We should gather some personnel and train them to revive people anytime somebody collapses, it might be in a compound and the man is the only one available. They should train every pastor, or better still, make it part of qualification for ordaining pastor, to know how to do the cardiopulmonary resuscitation.
So, if someone fails in the church, they(Pastor) will know what to do. There are in fact, more people who have telephone numbers of their pastors than the phone numbers of their doctors. In similar style, he said, the government should train pastors and our local religious leaders on economic development strategies/policies. Rather than waiting for professors of economics- particularly,, as evidence has shown that People respect their religious leaders more than professionals.
So, religious leaders have become our primary healthcare system, they have become our primary stand, our primary economy, even our leaders. Take as an illustration, If some pastors tell their members to close their eyes while walking on the road, they will do so. That is the difference between America and Nigeria.
The American government will call all the pastors and train them and now tell them to develop the nation. That is why you see churches in America preaching the same thing because they realized that people believe more in their pastors than in their leaders. So, you have to give the pastors more incentive to make the country develop.
Thus, What I tell the federal government as a holistic solution is that they have to understand the people who are ruling the people. Not to just understand that the law is what is guiding the people. You have to know the people in the motor park. You have to understand the pastor is running their lives and you have to train the pastors so that they can inculcate development of the nation into the people. So, the federal government has to figure out who is ruling the people. Is it the pastors, Nollywood/movie industry or the music artists?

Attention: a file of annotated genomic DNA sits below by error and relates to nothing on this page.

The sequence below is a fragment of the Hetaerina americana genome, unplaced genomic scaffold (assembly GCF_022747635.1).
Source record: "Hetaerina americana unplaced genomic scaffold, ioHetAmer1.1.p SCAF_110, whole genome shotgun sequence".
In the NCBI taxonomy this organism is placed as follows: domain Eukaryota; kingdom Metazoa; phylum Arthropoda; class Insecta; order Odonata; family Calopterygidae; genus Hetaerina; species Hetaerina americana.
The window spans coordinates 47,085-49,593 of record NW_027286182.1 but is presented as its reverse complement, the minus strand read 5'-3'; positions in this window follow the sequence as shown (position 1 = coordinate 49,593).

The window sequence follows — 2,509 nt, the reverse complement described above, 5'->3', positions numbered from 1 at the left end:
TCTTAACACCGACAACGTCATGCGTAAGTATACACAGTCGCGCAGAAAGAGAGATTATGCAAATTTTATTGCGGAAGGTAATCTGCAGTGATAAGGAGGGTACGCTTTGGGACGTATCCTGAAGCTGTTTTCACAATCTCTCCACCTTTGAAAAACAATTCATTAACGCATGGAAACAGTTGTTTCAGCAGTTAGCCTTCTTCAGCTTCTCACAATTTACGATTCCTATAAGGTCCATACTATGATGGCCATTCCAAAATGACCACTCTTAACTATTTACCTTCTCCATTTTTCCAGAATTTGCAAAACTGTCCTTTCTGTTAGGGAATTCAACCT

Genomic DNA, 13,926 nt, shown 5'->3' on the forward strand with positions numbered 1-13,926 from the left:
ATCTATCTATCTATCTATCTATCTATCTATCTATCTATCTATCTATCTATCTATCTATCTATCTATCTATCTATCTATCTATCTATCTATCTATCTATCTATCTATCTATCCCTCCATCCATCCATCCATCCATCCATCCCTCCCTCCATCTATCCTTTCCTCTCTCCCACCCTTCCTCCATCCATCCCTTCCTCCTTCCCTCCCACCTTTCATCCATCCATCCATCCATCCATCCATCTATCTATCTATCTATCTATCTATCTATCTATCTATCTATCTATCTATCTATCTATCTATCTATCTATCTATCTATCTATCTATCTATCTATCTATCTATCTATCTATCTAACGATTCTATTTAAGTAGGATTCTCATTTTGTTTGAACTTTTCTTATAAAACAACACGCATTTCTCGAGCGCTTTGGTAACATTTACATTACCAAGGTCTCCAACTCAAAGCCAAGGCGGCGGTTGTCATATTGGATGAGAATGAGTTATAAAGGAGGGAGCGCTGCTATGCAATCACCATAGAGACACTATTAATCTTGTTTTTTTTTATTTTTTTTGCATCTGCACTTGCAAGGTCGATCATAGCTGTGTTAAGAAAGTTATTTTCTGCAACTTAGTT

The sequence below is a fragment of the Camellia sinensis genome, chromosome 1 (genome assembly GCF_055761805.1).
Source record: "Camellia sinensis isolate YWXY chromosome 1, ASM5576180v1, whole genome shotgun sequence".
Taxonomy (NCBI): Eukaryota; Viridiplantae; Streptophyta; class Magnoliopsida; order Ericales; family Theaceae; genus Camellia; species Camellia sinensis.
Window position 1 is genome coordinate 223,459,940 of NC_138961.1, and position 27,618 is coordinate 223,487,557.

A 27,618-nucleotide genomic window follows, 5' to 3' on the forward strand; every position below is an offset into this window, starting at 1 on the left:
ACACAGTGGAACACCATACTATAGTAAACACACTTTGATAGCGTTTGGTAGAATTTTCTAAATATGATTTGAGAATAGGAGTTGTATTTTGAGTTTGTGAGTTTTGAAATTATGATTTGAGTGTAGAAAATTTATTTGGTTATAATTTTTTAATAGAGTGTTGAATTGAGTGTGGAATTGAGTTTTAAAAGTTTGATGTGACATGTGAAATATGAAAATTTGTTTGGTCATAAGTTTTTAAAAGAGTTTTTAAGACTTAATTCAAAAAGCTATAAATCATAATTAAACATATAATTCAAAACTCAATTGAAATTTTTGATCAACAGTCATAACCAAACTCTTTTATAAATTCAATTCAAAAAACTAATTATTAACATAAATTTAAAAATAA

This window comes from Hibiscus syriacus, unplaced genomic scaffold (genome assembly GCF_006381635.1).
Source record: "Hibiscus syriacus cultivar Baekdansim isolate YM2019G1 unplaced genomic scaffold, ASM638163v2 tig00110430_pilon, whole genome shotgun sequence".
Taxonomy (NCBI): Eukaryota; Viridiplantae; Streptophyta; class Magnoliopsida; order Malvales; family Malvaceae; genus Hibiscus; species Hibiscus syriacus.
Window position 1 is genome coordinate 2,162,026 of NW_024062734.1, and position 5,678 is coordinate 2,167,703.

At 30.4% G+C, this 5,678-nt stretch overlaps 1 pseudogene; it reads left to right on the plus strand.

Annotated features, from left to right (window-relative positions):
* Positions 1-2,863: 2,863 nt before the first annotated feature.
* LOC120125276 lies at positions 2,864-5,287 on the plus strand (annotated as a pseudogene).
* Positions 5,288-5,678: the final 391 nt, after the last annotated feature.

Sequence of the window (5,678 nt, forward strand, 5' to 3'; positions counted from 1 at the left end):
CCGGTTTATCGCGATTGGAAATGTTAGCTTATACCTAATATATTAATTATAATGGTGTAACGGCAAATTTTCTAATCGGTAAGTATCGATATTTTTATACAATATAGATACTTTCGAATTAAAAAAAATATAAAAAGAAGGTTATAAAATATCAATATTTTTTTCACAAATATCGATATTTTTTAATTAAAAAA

On the prevailing spate of ritual killing in the country, he has this to say; the truth of the matter is that our youths who are listening to prescription are not educated. Most of these ritual killings are prescriptions from uninformed people. And, once we increase our level of education and they understand how useful they (youths) are, they won’t be involved in ritual killings.
What the youths need to recognize is the fact that if you don’t have a job in Nigeria does not mean that nobody is looking for you in Spain. Somebody may be looking for you in Spain, Poland, France and somebody who needs you more may be looking for you in Canada. They have not been able to exploit all the available resources. That is why they give in to the local prescription of ritual killings. That is just it. Ritual killings are a desperate attempt to gain power and success. He concluded.
I think there exists some ingrained lessons that both states and the Federal Government must draw and domesticate from the above admonition.
Utomi, is the Programme Coordinator (Media and Public Policy), Social and Economic Justice Advocacy (SEJA), Lagos. He could be reached via;firstname.lastname@example.org/08032725374.
NDDC Revokes 20-year-old Unexecuted Contracts, Orders Contractors to Refund Monies
The Niger Delta Development Commission (NDDC) has revoked contracts awarded between 2000 and 2019 where the contractors did not move to site.
“Consequently, all affected contractors are advised to note that all monies earlier received by way of mobilisation for any of the projects are to be promptly refunded.
“The contractors are to refund the monies to the commission’s account with the CBN,” NDDC’s Director of Corporate Affairs, Dr Ibitoye Abosede, announced in a statement issued in Port Harcourt yesterday.
Abosede stated that the Presidency directed the projects’ cancellation following recommendations in the recently-concluded forensic audit report on the NDDC.
“This is to bring to the notice of all contractors engaged by the NDDC, as well as stakeholders and the general public, the implementation of the forensic audit report.
“The Presidency has directed that all contracts awarded by the NDDC from 2000 to Dec.31, 2019, for which the beneficiary contractors are yet to mobilise to site, are cancelled,’’ he stated.
Abosede added that the cancellation was subject to any future re-award in accordance with the Public Procurement Act.
“The cancellation is also in line with the terms of the contracts for the award of the said projects,” Abosede also stated. (NAN)
NB Plc Partners Konexa on Renewable Energy
Nigerian Breweries Plc has signed a historic power purchase agreement with Konexa, an integrated energy development and investment platform to deliver 100 percent renewable energy that will fully cover the electricity needs of its two breweries in Kaduna state.
Under the terms of the ten-year agreement, Nigerian Breweries Plc has outsourced the power supply for its critical loads for its breweries, converting from fossil fuels into a full-service renewable energy solution, using hydro-power sources.